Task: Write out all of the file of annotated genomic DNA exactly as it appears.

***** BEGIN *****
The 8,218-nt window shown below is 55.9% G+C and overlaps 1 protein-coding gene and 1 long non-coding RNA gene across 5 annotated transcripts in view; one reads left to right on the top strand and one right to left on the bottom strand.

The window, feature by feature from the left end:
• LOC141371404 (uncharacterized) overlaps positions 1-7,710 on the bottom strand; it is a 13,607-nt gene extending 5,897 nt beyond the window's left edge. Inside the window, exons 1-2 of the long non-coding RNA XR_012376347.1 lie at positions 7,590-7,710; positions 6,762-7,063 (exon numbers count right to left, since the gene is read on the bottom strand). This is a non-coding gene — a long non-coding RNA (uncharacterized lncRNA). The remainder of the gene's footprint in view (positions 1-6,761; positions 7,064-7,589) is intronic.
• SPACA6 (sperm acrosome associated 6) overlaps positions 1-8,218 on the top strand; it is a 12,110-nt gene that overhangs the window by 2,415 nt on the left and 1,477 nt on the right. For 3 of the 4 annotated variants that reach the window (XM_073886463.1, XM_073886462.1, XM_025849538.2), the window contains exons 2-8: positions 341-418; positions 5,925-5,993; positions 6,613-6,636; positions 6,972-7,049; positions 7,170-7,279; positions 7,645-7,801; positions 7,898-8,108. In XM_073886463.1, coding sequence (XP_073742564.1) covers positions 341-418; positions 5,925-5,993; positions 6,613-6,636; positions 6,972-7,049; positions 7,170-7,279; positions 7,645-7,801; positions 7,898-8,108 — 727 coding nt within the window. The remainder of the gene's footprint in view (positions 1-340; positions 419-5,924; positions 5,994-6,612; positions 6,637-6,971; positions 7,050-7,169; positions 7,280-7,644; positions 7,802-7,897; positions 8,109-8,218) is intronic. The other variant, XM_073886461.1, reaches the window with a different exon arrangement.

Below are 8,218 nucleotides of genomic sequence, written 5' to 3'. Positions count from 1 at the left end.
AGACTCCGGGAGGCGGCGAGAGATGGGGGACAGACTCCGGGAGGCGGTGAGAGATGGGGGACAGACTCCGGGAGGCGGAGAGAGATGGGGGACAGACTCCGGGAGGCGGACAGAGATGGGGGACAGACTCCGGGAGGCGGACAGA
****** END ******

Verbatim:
The 8,218-nt window shown below is 55.9% G+C and overlaps 1 protein-coding gene and 1 long non-coding RNA gene across 5 annotated transcripts in view; one reads left to right on the top strand and one right to left on the bottom strand.

The window, feature by feature from the left end:
• LOC141371404 (uncharacterized) overlaps positions 1-7,710 on the bottom strand; it is a 13,607-nt gene extending 5,897 nt beyond the window's left edge. Inside the window, exons 1-2 of the long non-coding RNA XR_012376347.1 lie at positions 7,590-7,710; positions 6,762-7,063 (exon numbers count right to left, since the gene is read on the bottom strand). This is a non-coding gene — a long non-coding RNA (uncharacterized lncRNA). The remainder of the gene's footprint in view (positions 1-6,761; positions 7,064-7,589) is intronic.
• SPACA6 (sperm acrosome associated 6) overlaps positions 1-8,218 on the top strand; it is a 12,110-nt gene that overhangs the window by 2,415 nt on the left and 1,477 nt on the right. For 3 of the 4 annotated variants that reach the window (XM_073886463.1, XM_073886462.1, XM_025849538.2), the window contains exons 2-8: positions 341-418; positions 5,925-5,993; positions 6,613-6,636; positions 6,972-7,049; positions 7,170-7,279; positions 7,645-7,801; positions 7,898-8,108. In XM_073886463.1, coding sequence (XP_073742564.1) covers positions 341-418; positions 5,925-5,993; positions 6,613-6,636; positions 6,972-7,049; positions 7,170-7,279; positions 7,645-7,801; positions 7,898-8,108 — 727 coding nt within the window. The remainder of the gene's footprint in view (positions 1-340; positions 419-5,924; positions 5,994-6,612; positions 6,637-6,971; positions 7,050-7,169; positions 7,280-7,644; positions 7,802-7,897; positions 8,109-8,218) is intronic. The other variant, XM_073886461.1, reaches the window with a different exon arrangement.

Below are 8,218 nucleotides of genomic sequence, written 5' to 3'. Positions count from 1 at the left end.
AGACTCCGGGAGGCGGCGAGAGATGGGGGACAGACTCCGGGAGGCGGTGAGAGATGGGGGACAGACTCCGGGAGGCGGAGAGAGATGGGGGACAGACTCCGGGAGGCGGACAGAGATGGGGGACAGACTCCGGGAGGCGGACAGA